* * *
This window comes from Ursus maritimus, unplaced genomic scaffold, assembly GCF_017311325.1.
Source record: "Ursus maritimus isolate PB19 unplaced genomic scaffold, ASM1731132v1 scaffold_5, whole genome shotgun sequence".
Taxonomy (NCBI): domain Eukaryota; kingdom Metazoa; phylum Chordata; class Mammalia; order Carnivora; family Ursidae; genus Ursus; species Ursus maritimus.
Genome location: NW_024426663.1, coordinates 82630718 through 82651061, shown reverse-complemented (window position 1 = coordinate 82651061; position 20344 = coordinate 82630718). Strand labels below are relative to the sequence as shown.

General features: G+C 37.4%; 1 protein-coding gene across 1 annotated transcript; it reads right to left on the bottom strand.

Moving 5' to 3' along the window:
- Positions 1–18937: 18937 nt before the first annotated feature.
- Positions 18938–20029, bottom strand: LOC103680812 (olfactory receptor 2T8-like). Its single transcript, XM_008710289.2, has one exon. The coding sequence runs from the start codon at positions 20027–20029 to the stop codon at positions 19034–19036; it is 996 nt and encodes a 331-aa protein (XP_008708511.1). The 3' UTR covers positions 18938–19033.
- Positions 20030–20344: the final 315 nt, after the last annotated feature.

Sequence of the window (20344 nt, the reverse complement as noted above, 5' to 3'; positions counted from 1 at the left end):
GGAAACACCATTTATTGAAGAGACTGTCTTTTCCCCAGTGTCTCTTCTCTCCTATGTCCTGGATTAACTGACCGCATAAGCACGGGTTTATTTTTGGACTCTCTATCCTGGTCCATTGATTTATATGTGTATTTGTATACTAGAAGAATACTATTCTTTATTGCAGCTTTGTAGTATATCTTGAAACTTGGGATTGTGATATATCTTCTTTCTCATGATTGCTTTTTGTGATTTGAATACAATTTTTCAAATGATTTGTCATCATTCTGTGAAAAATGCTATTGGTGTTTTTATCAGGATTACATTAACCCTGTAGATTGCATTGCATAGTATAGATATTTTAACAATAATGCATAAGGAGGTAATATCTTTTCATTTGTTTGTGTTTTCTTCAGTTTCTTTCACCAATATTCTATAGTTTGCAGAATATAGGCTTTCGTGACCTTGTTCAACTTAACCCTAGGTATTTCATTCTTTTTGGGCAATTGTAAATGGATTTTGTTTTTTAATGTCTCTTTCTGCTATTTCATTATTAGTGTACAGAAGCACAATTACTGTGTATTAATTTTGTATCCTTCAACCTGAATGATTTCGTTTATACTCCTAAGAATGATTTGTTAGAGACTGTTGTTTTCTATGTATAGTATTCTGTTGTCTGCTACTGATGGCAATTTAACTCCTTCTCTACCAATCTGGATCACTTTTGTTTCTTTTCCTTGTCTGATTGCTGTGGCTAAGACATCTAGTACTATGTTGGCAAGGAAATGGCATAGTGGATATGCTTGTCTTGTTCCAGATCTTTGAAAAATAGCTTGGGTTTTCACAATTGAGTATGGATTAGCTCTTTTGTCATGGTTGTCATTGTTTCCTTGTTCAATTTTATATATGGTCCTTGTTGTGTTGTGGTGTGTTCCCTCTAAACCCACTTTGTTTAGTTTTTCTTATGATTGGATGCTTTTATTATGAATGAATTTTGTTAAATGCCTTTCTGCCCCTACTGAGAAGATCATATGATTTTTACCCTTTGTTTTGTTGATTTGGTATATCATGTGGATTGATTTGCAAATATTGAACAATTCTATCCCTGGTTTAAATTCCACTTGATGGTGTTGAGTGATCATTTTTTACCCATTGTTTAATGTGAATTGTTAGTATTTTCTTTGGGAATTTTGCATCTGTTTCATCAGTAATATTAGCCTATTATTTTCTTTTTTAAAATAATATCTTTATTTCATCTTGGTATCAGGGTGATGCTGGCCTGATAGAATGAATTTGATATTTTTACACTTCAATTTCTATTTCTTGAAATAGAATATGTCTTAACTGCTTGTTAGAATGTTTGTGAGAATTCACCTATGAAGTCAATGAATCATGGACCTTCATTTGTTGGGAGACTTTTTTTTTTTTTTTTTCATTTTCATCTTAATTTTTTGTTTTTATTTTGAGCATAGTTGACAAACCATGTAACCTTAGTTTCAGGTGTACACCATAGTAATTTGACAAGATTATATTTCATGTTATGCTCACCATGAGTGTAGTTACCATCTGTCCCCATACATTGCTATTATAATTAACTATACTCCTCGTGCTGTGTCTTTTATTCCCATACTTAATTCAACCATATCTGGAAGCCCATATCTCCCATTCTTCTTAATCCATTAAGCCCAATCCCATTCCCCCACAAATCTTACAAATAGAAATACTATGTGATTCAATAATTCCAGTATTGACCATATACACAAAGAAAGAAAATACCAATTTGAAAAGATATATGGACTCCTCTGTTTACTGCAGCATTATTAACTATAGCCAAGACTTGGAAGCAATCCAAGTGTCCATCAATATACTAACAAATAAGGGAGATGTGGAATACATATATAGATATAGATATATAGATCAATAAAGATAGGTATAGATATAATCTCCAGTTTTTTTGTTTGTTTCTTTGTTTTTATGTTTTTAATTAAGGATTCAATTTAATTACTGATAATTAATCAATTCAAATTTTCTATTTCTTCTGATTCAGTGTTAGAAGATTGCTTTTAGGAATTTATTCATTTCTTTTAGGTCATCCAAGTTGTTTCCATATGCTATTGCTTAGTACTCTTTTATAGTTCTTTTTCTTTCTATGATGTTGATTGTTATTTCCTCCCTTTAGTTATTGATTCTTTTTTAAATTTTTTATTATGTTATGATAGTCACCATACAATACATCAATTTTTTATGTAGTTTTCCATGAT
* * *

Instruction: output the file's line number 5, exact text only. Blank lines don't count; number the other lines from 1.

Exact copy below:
General features: G+C 37.4%; 1 protein-coding gene across 1 annotated transcript; it reads right to left on the bottom strand.